Wednesday, November 09, 2005

Resistant Starch

You can't work at a diabetes center and not be privy to all the significant or not-so-significant, probable or possible, inherited or what-I-had-for-breakfast causes for a person's blood glucose (BG) to rise and fall.

Here's a minor player: resistant starch (RS). Rather, it used to be a minor player, but it's slowly muscling its way into the line-up of sound dietary therapies - not just for people with diabetes.

What is RS?
RS is similar to fiber, in that it's a carbohydrate that doesn't get digested. But its many forms aren't technically (structurally) like fiber, so its inclusion in the "Dietary Fiber" call-out on a Nutrition Facts label isn't a sure thing. (e.g. A raw potato has a lot of RS. Cook it and that RS becomes digestible. Let it cool and gelatinize and the starch becomes resistant again.)

RS can hamper spikes in BG that occur right after eating, an advantage for those with diabetes or at risk for it. This happens because much of the starch fails to get disassembled into its elementary glucose units, so it doesn't get absorbed, so it doesn't add to the gob of glucose entering the bloodstream after a meal. It may also slow the emptying of food from the stomach. The overall effect is minimal though, and difficult to measure since there are various types of RS, and individuals respond differently to them. Atkins products take advantage of this mechanism by formulating some of their prepackaged foods with RS, giving them a low "net-carb" rating (a rating soon to be discontinued).

That was the easily understood advantage. The advantages coming to light have less straightforward mechanisms.

New Advantage 1.
RS can improve insulin sensitivity.1

This is distinct from the process described above. When cells are sensitive to insulin, they easily take up glucose from the bloodstream. Conversely, when cells are less sensitive to insulin (insulin resistant), they take up less glucose from the bloodstream. Insulin resistance is a precursor to diabetes.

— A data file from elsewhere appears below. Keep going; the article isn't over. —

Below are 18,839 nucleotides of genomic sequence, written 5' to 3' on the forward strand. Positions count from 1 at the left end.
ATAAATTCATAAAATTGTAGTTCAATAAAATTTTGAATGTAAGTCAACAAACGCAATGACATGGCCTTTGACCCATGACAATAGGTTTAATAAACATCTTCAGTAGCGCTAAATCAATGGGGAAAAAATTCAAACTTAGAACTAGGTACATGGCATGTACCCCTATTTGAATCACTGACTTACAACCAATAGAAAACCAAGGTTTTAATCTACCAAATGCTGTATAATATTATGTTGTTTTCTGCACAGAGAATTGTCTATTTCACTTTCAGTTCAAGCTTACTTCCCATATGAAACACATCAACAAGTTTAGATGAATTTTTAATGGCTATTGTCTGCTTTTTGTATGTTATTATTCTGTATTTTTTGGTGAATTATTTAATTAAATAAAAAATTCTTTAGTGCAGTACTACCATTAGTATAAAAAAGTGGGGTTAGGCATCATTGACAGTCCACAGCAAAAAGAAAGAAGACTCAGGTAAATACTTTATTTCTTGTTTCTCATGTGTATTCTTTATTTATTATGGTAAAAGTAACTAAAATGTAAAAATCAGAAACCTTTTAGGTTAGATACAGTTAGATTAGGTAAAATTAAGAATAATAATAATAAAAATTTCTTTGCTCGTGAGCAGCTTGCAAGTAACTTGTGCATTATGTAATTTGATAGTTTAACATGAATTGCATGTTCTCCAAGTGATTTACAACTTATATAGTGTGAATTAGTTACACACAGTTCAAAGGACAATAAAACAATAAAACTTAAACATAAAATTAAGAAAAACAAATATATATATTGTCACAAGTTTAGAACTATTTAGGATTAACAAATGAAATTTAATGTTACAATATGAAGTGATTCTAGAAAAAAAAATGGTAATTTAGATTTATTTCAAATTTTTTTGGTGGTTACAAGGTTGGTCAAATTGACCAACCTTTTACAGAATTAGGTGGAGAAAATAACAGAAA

In this study, researchers gave participants 30g RS/day. Insulin sensitivity improved by 33%.

The mechanism is thought to be via the action of products (short-chain fatty acids: SCFAs) of bacteria in the colon - bacteria that get to eat all the starch that you didn't.

New Advantage 2.
RS can stimulate the breakdown of fat (fat oxidation), decreasing fat buildup over time.2

In this study, researchers replaced varying amounts of the carbohydrate in a meal with RS. At the 5.4% replacement level*, fat oxidation increased by up to 23% when compared with no RS. And the fat burn continued for at least 24 hours. Curiously, more or less than 5.4% RS was not necessarily better. A 10.7 % replacement saw fat oxidation plummet to levels indistinguishable from that seen with 0% RS.

The mechanism, as above, is thought to be via the action of SCFAs produced by bacteria in the colon. One explanation for why higher doses of RS don't provide as much benefit is that fewer of these bacterial byproducts are made, since RS speeds transit time (of waste in colon) and literally dumps the RS before colonic bacteria can do their business.

* A 5.4% replacement works out to roughly 15g RS/day for a 2000 calorie meal plan.

These advantages put yet another damper on losing weight the high-protein way. There are a few other benefits to RS that I won't belabor this post with, benefits I suspect researchers are working furiously to document so they can patent their RS supplements and food formulations.

Food Sources
RS is found naturally in foods. A typical American diet provides from 5 to 10g/day. You can purchase an RS supplement, usually made form corn, if you want to boost that amount. Or you can go the natural route. Legumes3 are the best source. Cooled, cooked potatoes are a close second. Green bananas for the hardcore.

By the way, when study authors say that RS treatment is "well tolerated", I imagine their tongues stuck to their cheeks. There's no way a human can dump oodles of bacteria-food into his colon and not manufacture copious amounts of carbon dioxide, hydrogen, and methane gas. Just no way. (Ok, some people make more than others.) So if you want to try an RS supplement, and you don't know how much to take, let your flatus be your guide.

1 Insulin-sensitizing Effects of Dietary Resistant Starch and Effects on Skeletal Muscle and Adipose Tissue Metabolism
2 Resistant Starch Consumption Promotes Lipid Oxidation
3 Beans, Peas & Lentils poster (shown) available via

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